In summary, these results have provided a comprehensive picture of the transcriptional events regulated by Snai2 during the DNA-damage process. From this analysis, we have obtained information regarding the Snai2-dependent molecular routes induced by DNA damage, defined the effect of Snai2 on p53 target genes, pointed to novel putative Snai2 targets, and suggested a mechanistic model. The emerging model suggests that targeting the Snai2-mediated arm could effectively increase the radiosensitivity of Snai2-dependent cancers. Given that our work has been focused on MEF cells, it would be interesting to expand these studies to other cell types in the future to get an idea of the level of conservation of the transcriptional programs of Snai2 in different tissues. Future studies will define if cancer maintaining cells (or cancer stem cells) keep constitutively active part of the original genetic programme controlled by Snai2 in MEFs in response to DNA damage.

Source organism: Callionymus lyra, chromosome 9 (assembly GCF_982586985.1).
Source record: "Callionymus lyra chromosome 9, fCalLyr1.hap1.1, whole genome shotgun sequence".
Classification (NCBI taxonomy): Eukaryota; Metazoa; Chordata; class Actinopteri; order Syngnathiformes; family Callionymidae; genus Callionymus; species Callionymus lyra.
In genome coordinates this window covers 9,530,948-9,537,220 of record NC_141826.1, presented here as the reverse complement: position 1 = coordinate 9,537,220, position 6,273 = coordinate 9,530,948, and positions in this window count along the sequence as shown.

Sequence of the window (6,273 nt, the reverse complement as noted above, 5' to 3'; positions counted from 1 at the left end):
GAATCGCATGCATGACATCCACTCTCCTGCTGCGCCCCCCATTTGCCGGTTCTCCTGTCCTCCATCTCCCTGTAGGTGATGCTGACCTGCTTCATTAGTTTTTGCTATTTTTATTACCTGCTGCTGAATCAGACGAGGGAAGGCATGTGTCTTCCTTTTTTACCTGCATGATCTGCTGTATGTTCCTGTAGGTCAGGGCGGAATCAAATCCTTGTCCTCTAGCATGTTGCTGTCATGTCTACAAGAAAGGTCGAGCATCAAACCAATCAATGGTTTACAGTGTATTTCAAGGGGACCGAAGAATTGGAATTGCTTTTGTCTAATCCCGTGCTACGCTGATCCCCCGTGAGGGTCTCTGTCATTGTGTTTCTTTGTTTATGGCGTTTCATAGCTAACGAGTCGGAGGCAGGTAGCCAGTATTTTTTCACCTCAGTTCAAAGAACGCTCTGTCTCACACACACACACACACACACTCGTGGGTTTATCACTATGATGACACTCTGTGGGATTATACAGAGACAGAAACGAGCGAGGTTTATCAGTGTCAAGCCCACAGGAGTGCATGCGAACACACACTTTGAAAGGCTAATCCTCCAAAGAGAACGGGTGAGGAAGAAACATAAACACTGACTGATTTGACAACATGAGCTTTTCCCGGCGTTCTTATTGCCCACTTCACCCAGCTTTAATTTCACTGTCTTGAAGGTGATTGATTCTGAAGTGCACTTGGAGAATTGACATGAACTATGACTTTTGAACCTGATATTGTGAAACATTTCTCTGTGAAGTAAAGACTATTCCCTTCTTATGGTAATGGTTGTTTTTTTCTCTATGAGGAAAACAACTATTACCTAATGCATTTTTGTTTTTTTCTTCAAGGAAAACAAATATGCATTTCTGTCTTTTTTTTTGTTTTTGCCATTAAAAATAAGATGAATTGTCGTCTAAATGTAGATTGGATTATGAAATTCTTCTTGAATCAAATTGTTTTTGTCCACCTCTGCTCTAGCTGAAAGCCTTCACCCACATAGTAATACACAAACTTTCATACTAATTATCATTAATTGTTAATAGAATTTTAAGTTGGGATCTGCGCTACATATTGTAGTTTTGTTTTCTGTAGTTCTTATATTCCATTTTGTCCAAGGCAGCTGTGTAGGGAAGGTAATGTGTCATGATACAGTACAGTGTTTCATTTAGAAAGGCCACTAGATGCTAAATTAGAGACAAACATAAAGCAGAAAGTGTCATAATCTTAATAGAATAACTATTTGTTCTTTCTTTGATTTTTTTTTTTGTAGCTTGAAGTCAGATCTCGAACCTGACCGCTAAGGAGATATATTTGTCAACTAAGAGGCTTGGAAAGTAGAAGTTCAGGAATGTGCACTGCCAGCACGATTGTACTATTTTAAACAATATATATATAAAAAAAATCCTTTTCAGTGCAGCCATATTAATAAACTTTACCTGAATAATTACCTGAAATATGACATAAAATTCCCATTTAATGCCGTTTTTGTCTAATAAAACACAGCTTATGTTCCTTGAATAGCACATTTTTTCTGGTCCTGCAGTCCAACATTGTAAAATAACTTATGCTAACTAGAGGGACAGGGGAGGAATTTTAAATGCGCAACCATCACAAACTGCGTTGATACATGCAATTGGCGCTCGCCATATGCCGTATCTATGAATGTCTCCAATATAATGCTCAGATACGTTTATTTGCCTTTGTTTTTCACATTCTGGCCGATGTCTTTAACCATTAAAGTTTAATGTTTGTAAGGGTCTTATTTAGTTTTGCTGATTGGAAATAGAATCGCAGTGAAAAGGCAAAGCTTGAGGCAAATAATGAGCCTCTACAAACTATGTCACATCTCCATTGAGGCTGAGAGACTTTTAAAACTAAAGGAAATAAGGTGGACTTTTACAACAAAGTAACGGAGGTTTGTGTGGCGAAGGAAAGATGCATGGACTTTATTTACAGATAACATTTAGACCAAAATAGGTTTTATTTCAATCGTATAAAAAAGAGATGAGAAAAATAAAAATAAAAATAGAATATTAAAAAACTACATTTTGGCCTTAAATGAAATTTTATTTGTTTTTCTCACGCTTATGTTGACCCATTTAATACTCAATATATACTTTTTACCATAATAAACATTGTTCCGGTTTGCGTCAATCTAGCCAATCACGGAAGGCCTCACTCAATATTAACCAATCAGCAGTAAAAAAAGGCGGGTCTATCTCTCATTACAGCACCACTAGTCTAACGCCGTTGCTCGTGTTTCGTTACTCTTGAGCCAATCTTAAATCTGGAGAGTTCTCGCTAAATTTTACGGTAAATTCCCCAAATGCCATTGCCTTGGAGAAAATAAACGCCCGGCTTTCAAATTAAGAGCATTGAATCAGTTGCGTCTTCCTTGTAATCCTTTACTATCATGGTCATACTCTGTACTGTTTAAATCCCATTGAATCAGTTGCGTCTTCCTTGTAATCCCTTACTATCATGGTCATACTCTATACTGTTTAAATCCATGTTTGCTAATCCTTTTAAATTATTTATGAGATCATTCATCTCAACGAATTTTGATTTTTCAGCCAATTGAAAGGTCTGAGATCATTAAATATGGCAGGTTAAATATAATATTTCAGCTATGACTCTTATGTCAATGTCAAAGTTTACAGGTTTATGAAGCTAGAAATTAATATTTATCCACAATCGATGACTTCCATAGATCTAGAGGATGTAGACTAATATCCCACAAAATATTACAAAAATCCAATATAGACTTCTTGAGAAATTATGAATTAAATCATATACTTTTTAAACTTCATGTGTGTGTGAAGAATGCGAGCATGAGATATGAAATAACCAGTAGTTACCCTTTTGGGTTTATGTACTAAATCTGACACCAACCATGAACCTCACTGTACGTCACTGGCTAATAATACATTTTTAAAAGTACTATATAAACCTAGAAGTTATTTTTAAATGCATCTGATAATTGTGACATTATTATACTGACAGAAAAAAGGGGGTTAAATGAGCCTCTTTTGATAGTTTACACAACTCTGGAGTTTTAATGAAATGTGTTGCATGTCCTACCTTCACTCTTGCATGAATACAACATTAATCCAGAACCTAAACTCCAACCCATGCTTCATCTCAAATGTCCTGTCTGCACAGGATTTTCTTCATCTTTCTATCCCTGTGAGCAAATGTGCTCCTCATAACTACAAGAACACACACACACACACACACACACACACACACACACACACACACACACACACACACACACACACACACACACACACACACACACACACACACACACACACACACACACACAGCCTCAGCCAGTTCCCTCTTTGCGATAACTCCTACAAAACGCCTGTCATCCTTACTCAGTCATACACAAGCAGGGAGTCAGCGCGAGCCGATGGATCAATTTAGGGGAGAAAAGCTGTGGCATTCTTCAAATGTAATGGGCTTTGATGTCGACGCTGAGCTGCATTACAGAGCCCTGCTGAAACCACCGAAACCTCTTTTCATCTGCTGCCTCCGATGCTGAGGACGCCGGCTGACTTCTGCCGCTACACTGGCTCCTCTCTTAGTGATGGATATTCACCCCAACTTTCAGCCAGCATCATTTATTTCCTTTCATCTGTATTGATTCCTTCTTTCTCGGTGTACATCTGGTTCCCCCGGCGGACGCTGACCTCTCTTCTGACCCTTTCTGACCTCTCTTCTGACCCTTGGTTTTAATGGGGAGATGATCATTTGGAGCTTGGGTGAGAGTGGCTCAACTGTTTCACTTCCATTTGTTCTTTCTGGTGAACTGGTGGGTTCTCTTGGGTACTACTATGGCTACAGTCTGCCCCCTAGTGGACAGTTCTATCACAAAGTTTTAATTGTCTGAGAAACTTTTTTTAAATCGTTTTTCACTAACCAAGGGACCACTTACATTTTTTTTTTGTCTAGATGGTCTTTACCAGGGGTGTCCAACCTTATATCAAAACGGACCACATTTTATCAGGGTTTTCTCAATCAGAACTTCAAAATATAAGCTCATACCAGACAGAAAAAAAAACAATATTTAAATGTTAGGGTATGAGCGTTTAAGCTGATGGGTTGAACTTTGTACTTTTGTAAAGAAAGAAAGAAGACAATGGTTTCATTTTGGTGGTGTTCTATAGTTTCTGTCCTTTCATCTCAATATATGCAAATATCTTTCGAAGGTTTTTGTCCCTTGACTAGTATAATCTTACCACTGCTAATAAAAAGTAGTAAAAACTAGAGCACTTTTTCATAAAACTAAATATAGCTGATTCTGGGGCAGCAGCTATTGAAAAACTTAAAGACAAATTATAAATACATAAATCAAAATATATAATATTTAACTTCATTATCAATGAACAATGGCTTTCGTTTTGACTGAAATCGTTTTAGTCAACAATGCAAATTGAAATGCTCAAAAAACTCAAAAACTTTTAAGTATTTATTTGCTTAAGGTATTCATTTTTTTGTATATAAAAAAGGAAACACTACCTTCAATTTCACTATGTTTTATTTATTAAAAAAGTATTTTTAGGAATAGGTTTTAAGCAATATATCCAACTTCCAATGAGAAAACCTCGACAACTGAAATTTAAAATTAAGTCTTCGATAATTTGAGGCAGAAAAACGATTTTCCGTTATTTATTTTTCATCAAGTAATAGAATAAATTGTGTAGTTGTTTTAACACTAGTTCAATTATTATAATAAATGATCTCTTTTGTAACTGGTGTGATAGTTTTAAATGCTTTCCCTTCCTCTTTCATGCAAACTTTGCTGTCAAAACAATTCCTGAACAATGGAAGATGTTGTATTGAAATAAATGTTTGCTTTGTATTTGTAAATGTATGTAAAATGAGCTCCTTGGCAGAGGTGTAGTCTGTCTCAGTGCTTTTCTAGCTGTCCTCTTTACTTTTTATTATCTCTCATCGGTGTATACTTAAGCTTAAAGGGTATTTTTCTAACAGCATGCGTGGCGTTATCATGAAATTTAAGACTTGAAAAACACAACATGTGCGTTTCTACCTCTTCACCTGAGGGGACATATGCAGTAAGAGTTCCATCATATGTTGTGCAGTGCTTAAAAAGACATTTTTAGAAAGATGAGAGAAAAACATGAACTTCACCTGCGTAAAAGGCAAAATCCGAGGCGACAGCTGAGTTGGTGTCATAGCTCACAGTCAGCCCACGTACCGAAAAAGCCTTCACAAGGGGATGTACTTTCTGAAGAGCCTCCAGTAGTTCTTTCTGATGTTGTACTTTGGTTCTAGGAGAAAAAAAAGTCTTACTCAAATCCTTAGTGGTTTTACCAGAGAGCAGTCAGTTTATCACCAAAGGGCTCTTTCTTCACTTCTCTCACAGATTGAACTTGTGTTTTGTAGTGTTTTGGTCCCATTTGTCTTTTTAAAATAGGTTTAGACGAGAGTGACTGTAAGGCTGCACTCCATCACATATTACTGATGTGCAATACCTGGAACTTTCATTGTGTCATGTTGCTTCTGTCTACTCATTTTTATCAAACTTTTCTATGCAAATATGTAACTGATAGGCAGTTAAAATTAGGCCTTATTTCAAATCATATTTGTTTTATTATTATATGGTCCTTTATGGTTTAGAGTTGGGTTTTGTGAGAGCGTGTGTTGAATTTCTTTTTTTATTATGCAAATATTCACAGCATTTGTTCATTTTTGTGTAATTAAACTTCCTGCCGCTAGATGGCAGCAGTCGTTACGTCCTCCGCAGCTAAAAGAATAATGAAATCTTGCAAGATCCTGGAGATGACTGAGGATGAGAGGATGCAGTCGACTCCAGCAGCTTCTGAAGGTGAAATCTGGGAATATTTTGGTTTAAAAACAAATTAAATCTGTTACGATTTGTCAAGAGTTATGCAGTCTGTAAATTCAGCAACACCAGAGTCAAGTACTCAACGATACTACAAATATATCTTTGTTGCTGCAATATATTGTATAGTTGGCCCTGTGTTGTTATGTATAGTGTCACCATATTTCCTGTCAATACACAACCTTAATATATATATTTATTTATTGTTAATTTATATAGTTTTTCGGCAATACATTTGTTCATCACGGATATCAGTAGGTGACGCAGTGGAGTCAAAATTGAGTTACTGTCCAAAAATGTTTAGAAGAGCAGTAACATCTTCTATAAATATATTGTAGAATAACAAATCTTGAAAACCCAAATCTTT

Acknowledgments
We thank all members of both lab 13 at IBMCC and Molecular Pathology at CNIO for their helpful comments and constructive discussions on this project. We are grateful to Dr Tyler Jacks for various useful reagents and to Dr T Gridley for the Slug mutant mice. Research in our group is supported partially by FEDER and by MEC (SAF2006-03726 and PETRI no. 95-0913.OP), Junta de Castilla y León (CSI03A05), FIS (PI050087), Fundación de Investigación MMA, Federación de Cajas de Ahorro Castilla y León (I Convocatoria de Ayudas para Proyectos de Investigación Biosanitaria con Células Madre), and CDTEAM (CENIT-Ingenio 2010) project.